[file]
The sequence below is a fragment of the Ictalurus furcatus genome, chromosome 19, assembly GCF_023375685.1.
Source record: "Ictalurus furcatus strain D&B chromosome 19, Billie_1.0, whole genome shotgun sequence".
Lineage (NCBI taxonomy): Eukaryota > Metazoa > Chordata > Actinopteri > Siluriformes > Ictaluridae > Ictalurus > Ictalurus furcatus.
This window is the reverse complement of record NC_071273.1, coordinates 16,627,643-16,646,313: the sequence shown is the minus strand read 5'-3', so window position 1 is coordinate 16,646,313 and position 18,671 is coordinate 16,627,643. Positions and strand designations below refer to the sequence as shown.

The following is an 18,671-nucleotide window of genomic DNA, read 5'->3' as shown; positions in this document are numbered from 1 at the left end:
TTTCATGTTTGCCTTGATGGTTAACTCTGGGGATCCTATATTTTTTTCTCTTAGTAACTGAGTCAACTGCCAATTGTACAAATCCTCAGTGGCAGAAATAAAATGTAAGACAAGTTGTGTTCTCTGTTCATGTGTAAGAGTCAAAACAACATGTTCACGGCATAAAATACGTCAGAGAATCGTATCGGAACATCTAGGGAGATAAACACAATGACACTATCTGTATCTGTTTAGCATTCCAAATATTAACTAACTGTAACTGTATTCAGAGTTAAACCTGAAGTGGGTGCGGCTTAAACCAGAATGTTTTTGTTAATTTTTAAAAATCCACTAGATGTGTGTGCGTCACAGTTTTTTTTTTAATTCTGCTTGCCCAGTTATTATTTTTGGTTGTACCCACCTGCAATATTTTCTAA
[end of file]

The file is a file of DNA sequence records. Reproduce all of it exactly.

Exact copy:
The sequence below is a fragment of the Ictalurus furcatus genome, chromosome 19, assembly GCF_023375685.1.
Source record: "Ictalurus furcatus strain D&B chromosome 19, Billie_1.0, whole genome shotgun sequence".
Lineage (NCBI taxonomy): Eukaryota > Metazoa > Chordata > Actinopteri > Siluriformes > Ictaluridae > Ictalurus > Ictalurus furcatus.
This window is the reverse complement of record NC_071273.1, coordinates 16,627,643-16,646,313: the sequence shown is the minus strand read 5'-3', so window position 1 is coordinate 16,646,313 and position 18,671 is coordinate 16,627,643. Positions and strand designations below refer to the sequence as shown.

The following is an 18,671-nucleotide window of genomic DNA, read 5'->3' as shown; positions in this document are numbered from 1 at the left end:
TTTCATGTTTGCCTTGATGGTTAACTCTGGGGATCCTATATTTTTTTCTCTTAGTAACTGAGTCAACTGCCAATTGTACAAATCCTCAGTGGCAGAAATAAAATGTAAGACAAGTTGTGTTCTCTGTTCATGTGTAAGAGTCAAAACAACATGTTCACGGCATAAAATACGTCAGAGAATCGTATCGGAACATCTAGGGAGATAAACACAATGACACTATCTGTATCTGTTTAGCATTCCAAATATTAACTAACTGTAACTGTATTCAGAGTTAAACCTGAAGTGGGTGCGGCTTAAACCAGAATGTTTTTGTTAATTTTTAAAAATCCACTAGATGTGTGTGCGTCACAGTTTTTTTTTTAATTCTGCTTGCCCAGTTATTATTTTTGGTTGTACCCACCTGCAATATTTTCTAA